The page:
Building Rails 3 custom validators

Actually this post is not so much about just building custom validators for Rails 3 but more like a in-depth introduction to how validations work in the old and new versions of rails.
And in addition to that I’m going to implement Rails 3 compatibility for the validates_existence gem, which we maintain and use extensively in our projects.

The “old” stuff

First I’m going to give you a quick overview of the gems current functionality, plus basic explanation of how it’s implemented.

The gem itself contains a single validation – validates_existence_of, which validates belongs_to relations by making a query to the database and checking if the record actually exists.
It supports regular relations (i.e where you know the class of the related class) and polymorphic relations, validations on both the association name and the association foreign key.

Quick example of the validation in action:

class Document < ActiveRecord::Base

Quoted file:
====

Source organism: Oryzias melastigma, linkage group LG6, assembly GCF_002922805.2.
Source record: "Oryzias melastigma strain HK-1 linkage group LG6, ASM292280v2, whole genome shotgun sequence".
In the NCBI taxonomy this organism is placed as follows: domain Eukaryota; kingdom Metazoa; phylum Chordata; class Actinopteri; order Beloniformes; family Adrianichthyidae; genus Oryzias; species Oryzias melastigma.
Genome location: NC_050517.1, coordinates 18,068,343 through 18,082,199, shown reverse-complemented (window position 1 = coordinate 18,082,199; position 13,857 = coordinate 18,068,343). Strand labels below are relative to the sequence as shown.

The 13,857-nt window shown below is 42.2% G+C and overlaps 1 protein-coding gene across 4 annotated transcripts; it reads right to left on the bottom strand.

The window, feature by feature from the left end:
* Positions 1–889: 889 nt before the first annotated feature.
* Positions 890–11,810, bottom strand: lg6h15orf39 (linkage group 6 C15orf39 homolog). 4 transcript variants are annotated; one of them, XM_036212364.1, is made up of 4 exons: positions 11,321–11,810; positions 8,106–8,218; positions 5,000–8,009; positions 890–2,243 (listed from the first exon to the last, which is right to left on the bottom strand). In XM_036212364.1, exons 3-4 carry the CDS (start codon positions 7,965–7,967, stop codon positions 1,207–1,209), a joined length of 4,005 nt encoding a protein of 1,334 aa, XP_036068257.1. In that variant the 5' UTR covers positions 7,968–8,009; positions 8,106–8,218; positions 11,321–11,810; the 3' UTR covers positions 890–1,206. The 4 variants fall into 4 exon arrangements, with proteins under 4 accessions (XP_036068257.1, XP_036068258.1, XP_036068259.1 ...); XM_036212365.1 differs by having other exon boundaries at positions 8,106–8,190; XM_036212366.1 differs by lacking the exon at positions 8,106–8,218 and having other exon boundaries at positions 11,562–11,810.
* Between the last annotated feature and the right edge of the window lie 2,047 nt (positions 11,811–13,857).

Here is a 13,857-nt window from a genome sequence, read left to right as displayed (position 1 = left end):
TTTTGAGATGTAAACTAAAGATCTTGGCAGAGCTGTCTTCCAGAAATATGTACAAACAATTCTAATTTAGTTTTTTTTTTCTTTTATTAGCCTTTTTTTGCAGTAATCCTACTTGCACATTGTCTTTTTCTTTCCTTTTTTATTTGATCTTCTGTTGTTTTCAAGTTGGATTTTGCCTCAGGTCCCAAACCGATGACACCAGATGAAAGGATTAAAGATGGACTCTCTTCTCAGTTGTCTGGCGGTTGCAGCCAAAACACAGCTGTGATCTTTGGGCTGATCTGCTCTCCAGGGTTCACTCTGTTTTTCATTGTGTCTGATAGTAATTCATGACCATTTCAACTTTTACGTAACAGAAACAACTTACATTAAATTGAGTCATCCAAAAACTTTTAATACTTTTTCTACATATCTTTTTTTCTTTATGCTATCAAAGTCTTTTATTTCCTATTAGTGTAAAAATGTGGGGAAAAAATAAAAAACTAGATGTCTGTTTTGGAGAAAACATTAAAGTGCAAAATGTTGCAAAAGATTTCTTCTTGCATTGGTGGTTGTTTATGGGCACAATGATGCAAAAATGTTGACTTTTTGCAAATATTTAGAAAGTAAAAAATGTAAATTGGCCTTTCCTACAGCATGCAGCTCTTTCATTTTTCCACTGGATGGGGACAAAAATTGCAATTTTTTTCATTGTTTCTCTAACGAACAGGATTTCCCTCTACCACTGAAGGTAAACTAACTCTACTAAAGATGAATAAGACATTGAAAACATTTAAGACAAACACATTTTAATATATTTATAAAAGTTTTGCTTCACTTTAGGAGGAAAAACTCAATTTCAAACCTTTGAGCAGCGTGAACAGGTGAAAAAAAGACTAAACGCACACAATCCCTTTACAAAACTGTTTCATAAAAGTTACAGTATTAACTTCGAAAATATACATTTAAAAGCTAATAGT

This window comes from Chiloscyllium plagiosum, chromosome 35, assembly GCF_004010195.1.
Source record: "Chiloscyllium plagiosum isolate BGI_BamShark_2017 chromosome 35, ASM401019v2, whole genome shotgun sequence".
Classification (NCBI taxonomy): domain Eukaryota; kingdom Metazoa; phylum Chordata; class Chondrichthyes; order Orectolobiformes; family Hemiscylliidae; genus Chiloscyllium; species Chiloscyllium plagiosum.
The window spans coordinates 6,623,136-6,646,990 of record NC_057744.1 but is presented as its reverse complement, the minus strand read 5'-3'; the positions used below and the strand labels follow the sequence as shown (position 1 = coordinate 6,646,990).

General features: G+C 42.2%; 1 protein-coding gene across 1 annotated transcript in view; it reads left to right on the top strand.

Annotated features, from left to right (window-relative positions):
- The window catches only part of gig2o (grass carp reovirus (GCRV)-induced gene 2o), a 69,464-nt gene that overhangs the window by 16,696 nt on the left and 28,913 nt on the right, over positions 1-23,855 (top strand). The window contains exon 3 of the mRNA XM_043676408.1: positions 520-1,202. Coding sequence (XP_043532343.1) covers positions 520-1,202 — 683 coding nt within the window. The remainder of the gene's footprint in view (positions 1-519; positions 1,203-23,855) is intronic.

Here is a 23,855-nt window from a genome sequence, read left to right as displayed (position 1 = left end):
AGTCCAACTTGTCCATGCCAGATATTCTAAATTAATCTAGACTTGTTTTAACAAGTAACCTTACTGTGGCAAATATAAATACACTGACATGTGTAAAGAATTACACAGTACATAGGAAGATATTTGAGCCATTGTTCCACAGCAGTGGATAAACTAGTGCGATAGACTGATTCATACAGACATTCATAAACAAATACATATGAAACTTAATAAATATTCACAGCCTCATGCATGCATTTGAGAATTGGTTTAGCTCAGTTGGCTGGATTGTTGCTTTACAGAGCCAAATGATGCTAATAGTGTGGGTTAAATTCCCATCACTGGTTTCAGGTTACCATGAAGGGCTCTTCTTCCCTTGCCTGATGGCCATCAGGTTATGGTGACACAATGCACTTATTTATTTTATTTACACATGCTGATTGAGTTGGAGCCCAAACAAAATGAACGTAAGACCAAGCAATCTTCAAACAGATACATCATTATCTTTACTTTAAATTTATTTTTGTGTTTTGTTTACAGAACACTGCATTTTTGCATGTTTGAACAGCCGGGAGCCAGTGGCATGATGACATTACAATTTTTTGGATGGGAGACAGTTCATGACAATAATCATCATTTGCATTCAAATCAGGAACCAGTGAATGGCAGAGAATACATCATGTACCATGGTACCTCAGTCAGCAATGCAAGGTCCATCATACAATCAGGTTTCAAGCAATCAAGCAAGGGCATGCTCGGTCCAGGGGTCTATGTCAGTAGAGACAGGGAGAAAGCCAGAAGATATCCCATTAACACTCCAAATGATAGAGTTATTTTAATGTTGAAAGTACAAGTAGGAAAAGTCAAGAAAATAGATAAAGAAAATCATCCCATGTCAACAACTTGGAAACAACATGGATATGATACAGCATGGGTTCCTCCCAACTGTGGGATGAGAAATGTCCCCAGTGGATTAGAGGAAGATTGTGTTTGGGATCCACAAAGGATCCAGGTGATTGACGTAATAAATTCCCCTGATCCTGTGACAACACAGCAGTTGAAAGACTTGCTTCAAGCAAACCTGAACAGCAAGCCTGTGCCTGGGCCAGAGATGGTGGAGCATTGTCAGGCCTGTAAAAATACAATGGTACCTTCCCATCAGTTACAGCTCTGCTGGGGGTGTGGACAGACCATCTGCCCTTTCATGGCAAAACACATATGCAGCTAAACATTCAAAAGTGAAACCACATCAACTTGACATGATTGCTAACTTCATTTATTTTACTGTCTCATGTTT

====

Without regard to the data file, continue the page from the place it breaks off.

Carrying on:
belongs_to :entity, :polymorphic => true

  validates_existence_of :entity
  validates_existence_of :entity_id
  validates_existence_of :entity, :allow_nil => true

And the validator itself consists of one file (I’m not going to paste the whole contents as it is pretty long, you can see it here if you want to).

module Perfectline
  module ValidatesExistence

    def validates_existence_of(*attr_names)
      # validator logic goes here


And this module was exposed to ActiveRecord::Base by doing

ActiveRecord::Base.extend Perfectline::ValidatesExistence

The Rails 3 Way

In Rails 2.x, validations are kept inside ActiveRecord::Validations and this module is then included inside ActiveRecord::Base.

One of the most common issues with this is that You are unable to use only the validations part in your regular ruby class, or anything not inheriting from ActiveRecord::Base at all for that matter. This is due to the nature of how the needed modules for validations are mixed into the base module (Errors, Validations etc)

Rails 3 introduces the concept of ActiveModel, containing features previously coupled tightly to ActiveRecord as decoupled and reusable modules. For example modules like Serialization, Errors, Dirty, Callbacks, Validations etc all provide specific chunks of functionality, wrapped into separate small units which can then easily be included and used in your code.

You still define your models as descendants of ActiveRecord::Base though, because including every single module manually would be cumbersome. ActiveRecord wraps a lot of the ActiveModel modules with its own Rails specific glue code and adding some sugar on top of everything, making your life a whole lot easier.